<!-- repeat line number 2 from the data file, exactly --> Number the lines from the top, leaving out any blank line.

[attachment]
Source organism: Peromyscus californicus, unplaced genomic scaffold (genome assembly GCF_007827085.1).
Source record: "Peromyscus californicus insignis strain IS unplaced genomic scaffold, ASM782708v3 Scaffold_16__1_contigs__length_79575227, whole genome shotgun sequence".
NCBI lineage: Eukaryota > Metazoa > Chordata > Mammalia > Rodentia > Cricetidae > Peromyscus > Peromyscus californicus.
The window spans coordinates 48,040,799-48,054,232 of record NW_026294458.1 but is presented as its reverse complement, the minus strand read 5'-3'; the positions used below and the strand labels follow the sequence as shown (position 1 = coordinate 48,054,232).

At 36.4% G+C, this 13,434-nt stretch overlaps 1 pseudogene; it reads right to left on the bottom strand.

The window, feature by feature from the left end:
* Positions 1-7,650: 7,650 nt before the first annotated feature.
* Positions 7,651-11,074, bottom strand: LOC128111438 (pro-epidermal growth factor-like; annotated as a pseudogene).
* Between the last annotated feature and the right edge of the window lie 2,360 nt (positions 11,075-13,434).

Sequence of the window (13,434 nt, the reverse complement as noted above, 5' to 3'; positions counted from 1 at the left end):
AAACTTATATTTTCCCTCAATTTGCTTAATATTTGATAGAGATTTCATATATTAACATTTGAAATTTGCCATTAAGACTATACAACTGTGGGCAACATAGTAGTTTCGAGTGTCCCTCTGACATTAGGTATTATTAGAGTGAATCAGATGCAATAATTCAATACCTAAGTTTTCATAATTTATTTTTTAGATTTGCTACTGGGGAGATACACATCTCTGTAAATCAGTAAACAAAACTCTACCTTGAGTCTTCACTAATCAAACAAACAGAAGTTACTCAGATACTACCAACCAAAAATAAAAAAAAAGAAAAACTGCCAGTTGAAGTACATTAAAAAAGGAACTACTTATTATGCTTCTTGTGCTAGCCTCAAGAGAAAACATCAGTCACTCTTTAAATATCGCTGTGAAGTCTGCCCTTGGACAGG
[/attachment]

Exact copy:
Source record: "Peromyscus californicus insignis strain IS unplaced genomic scaffold, ASM782708v3 Scaffold_16__1_contigs__length_79575227, whole genome shotgun sequence".